This article reports the functions of metadiscourse in the co-construction of identity among university teachers and students in final oral undergraduate exams. The review of literature evidences the limited consensus regarding the definition of Metadiscourse. However, all authors considered for this study do agree on the crucial role of Metadiscourse in the establishment of interactions. Thus, this paper offers an operational definition based on the assumptions presented by different authors such as Loureda, Fairclough, Hyland, and Li y Wharton. In addition, the concept of Identity in the terms expressed by Don Zimmermann is supported. Likewise, the analyzed examination is considered as Macrogenre in accordance with Martin y Rose. The corpus analyzed corresponds to two oral final undergraduate university exams in the area of Linguistics. The results show two types of metadiscourse: the first, based on one’s speech or on oneself; the other, focused on the context or on research practice. Metadiscursive comments and strategies serve different functions while the candidate conceptualizes the required knowledge for the exam, and the exam participants construct their identity. The conclusion shows that metadiscursive selections allow for strategic positioning and alignment of the participants.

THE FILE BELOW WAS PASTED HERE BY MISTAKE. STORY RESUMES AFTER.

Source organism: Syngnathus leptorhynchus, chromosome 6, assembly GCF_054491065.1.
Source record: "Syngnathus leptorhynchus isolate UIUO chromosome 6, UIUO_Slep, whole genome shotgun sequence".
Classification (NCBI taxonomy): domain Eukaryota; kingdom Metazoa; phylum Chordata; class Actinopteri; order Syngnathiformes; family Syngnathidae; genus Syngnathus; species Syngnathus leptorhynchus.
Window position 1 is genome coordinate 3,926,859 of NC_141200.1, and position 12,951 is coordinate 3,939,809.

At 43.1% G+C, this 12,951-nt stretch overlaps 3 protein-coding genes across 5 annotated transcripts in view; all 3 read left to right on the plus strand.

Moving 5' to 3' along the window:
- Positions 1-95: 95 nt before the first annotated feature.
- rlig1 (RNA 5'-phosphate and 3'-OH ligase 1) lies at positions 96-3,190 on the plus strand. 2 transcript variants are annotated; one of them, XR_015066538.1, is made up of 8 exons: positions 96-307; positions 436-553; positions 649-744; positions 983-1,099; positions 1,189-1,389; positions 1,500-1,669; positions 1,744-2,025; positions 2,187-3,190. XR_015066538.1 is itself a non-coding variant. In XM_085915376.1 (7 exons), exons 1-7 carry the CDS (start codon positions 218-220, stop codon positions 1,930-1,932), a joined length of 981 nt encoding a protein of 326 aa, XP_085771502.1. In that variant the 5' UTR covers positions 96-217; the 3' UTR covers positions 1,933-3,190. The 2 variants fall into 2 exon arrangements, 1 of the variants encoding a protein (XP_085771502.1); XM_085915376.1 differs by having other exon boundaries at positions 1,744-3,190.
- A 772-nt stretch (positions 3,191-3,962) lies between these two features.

|Translated title of the contribution
|Functions of metadiscourse in the co-construction of identity in oral final undergraduate university exams: A case study
|Number of pages
|Published - 1 May 2017
- oralidad académica
- estrategias metadiscursivas